This is the first exhibition to bring together pivotal works from the Museum of Fine Arts, Boston and Tokyo University of the Arts. It traces the history of the Meiji era, from 1868 to 1912, and explores the cultural influence of the West on Japan and vice-versa.
After Japan was opened for large-scale global trade in the 1850s, the world was flooded with exotic Japanese art. Western countries were intrigued by ukiyo-e (Japanese wood block prints depicting subjects from everyday life). However, it was only when they visited Japan in the Meiji Era that Westerners were mesmerized by these unique culture and introduced them to their countries. These new works were heavily acquired around the world and began to influence Western art. The term Japonisme was coined, describing artwork created in Europe and the US with Japanese motifs.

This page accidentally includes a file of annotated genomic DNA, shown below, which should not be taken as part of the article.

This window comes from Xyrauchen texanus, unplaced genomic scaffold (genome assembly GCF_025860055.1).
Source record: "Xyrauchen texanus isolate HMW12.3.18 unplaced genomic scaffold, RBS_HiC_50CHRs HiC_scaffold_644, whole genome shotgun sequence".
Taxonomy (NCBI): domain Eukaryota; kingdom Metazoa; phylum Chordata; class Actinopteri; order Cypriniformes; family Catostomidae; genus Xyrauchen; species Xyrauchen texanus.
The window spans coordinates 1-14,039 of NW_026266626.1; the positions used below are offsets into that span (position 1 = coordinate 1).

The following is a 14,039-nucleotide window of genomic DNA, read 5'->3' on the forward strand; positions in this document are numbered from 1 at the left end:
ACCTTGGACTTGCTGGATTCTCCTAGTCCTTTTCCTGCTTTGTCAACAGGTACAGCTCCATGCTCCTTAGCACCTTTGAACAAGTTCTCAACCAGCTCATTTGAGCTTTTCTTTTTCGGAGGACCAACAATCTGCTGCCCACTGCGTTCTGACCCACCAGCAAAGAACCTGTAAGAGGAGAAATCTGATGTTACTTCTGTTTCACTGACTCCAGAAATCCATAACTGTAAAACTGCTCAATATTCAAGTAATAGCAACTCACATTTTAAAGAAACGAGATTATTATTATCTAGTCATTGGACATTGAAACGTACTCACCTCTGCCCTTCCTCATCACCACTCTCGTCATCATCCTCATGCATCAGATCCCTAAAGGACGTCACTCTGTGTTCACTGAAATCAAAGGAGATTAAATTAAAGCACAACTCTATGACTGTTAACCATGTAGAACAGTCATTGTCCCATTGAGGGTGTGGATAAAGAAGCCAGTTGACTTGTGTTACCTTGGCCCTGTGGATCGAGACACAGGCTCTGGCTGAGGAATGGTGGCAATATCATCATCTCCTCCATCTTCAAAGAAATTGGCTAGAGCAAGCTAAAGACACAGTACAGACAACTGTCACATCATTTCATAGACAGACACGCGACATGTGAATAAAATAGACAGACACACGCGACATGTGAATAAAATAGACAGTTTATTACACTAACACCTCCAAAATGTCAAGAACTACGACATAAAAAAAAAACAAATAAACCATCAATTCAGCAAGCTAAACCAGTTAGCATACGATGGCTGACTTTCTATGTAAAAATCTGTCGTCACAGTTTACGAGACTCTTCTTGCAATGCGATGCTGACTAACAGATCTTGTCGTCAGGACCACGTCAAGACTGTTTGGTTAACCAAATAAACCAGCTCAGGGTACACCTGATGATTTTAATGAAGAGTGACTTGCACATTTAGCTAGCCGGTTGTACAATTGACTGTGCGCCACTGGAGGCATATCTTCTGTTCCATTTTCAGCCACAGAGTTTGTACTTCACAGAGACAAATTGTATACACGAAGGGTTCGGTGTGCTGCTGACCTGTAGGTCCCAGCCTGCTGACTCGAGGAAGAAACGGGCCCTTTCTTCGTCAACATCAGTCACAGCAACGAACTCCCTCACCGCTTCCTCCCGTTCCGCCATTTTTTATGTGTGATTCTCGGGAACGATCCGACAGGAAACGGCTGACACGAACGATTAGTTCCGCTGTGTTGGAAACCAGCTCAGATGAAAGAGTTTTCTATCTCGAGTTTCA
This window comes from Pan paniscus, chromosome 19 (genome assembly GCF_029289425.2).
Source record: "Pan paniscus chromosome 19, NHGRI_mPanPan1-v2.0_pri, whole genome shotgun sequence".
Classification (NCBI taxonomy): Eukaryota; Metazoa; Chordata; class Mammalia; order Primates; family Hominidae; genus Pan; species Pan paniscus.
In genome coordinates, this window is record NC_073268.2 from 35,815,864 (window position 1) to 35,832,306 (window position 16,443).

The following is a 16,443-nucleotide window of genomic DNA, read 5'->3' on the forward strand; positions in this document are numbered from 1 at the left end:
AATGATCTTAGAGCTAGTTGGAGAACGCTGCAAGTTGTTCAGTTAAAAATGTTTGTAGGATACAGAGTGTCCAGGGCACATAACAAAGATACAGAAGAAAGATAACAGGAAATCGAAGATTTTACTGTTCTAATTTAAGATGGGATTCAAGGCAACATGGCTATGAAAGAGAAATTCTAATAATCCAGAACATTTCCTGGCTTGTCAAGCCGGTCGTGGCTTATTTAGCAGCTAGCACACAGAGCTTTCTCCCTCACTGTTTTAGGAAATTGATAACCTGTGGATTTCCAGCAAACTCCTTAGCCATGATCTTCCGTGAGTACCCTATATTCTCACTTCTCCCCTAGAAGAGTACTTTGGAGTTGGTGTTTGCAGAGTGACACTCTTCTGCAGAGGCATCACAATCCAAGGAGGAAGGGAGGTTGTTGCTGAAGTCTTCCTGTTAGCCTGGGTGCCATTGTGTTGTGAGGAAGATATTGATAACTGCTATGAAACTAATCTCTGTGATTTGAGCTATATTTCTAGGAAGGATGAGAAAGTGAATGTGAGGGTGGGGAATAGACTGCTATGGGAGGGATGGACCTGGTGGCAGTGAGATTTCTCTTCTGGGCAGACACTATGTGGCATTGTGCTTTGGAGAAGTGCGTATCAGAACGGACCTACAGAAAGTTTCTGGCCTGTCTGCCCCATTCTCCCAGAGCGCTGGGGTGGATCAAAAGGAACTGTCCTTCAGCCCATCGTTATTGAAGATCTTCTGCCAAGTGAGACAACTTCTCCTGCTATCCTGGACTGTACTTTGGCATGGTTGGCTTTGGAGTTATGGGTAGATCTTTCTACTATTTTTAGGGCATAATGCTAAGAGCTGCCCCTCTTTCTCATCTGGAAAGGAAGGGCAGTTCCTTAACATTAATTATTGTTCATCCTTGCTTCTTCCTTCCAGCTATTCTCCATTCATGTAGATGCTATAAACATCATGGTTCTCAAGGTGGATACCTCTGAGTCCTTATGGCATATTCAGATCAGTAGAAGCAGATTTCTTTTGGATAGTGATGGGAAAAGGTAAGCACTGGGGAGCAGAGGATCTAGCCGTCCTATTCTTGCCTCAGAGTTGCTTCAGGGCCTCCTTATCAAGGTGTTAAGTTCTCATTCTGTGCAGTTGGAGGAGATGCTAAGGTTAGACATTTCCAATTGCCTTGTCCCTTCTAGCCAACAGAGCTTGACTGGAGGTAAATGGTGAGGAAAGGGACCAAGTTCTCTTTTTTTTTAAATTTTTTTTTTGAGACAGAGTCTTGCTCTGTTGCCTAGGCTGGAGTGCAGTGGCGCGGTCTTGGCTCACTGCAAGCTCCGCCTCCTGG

Double Impact will take you on a journey where the lines of Japan and the West blur through art. You will find little curiosities like a tiny human skeleton rendered perfectly in deer horn, and many Japanese paintings featuring Western ideas. The exhibition holds about 150 works, including pieces by Yokoyama Taikan, Kuroda Seiki, Hishida Shunsō and Kawanabe Kyōsai. – Lauren Ottaway
Museum of Fine Arts, Boston and
Tokyo University of the Arts
Until August 30
Nagoya / Boston Museum of Fine Arts
1-1-1 Kanayama-cho, Naka-ku, Nagoya
Tel. (052) 684-0101
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